• HDPE, or high-density polyethylene, number 2. Many bottles with cleaning products – detergent, drain cleaner, shampoo, hand soap – are made from this material.

• PP, for polypropylene, number 5, is often used in margarine and yogurt bins and some wide-necked jars.

“Frankly, everything I’ve read says there’s absolutely no reason why you can’t pack everything in a supermarket in those three plastics, and we would get rid of everything else,” Bury said.

“The hope is that Loblaw and Sobeys and all these (stores) will simply decide not to use polystyrene.” If the company that produces or sells polystyrene becomes responsible for recycling, he thinks it would disappear from the stores soon.

“The other thing that we need to get rid of is all these multi-laminated containers,” which have some sort of material on the outside and another as a liner. Tetra pack juice boxes are an example with layers of plastic, paper and aluminum foil, and you can’t really separate them. This is how juice bags are made for children.

“Without responsibility for what happens (the containers with multiple materials), the municipalities keep the bag in their hands.

“All the worthless plastics they received – many of them were shipped abroad.” That was until China, Malaysia and the Philippines decided that they no longer want our waste. China in particular had supported our blue box system for decades by accepting shiploads of foreign plastic, but in the last two years each of these countries has stopped throwing waste away in North America. It’s all ours now. A study by Yale University indicates that many developed countries now have more plastic than they can handle.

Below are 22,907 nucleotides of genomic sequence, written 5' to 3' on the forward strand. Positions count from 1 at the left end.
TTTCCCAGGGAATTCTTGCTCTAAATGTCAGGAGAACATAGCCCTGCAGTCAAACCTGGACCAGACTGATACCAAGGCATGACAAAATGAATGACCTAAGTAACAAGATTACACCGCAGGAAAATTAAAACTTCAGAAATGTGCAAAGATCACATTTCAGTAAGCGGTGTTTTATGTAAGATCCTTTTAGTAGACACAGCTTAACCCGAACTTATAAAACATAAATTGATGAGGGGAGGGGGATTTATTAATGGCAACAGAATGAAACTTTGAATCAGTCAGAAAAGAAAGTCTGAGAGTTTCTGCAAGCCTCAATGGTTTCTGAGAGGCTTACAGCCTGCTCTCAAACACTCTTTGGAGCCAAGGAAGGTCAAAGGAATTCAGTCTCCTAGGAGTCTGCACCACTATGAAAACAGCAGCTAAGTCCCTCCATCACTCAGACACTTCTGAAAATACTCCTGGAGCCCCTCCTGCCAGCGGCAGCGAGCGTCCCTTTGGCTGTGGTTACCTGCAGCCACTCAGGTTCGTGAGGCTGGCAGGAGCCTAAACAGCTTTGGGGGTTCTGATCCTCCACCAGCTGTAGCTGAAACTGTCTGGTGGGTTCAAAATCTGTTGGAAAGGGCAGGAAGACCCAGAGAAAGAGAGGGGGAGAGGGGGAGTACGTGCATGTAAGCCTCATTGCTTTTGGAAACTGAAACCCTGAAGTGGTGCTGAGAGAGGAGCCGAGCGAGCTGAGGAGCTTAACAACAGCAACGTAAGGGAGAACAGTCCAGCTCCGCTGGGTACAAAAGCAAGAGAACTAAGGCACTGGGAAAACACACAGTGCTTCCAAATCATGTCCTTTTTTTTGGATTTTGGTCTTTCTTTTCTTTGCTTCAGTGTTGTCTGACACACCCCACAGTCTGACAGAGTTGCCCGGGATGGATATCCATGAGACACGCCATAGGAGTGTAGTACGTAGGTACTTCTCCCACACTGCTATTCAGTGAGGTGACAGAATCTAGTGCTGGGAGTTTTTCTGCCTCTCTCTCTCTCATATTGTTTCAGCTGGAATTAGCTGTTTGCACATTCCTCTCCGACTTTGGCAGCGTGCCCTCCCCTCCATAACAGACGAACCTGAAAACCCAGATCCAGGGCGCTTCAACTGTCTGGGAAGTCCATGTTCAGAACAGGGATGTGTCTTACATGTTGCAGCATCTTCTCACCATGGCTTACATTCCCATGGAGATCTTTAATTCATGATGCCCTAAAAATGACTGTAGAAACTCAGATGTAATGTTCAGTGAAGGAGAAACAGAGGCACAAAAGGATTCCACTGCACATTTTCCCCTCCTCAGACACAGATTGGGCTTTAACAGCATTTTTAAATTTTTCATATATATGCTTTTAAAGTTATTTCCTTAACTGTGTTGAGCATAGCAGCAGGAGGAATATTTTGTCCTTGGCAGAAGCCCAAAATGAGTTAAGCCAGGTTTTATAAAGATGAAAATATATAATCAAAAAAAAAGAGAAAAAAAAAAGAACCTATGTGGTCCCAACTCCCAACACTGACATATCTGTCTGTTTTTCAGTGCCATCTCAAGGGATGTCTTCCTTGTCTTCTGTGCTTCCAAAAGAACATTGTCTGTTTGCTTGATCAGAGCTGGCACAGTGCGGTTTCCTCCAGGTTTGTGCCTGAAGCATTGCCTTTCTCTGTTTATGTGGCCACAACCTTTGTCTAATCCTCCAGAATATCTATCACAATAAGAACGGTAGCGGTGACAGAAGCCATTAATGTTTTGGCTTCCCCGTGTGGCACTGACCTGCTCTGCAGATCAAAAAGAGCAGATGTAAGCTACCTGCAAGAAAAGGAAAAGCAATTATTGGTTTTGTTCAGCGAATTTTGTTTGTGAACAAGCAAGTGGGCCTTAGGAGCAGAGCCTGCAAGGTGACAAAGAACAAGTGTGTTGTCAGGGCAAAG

“The advantages of the ban on China are that a lot of thought has to be given to how the system works throughout the industrialized world,” Bury said. “Frankly it’s good.

• Sobeys says in a release to stop using all disposable shopping bags this year. It says, “The change takes 225 million plastic shopping bags out of circulation every year at 255 Sobeys locations in Canada.”

The company also focuses on the transparent plastic bags that people use for fruit and vegetables and offers reusable net bags. It launched this initiative in Quebec stores last June.

Also, the Urban Fresh stores in Toronto now offer paper bags for small tomatoes instead of plastic boxes.

Vittoria Varalli, vice president of the company for sustainability, said: “There are many factors that are in balance, such as food waste and food safety when assessing the need for packaging in the supermarket supply chain. It will require a collective effort to achieve real, meaningful change for the future. “

• Loblaw says the switch to a nickel-per-bag fee has reduced the number of bags by 12 billion since 2007 (it gave $ 10 million of the bag fees to the World Wildlife Fund.)

Loblaw says that since 2009 it has also reduced the packaging of its own branded products by 4.9 million kilos. All packaging made in the store has been converted into PET plastic (the most valuable for recyclers). It has removed all the plastic microbeads (the small spots that end up in the wild) from its personal care and beauty products.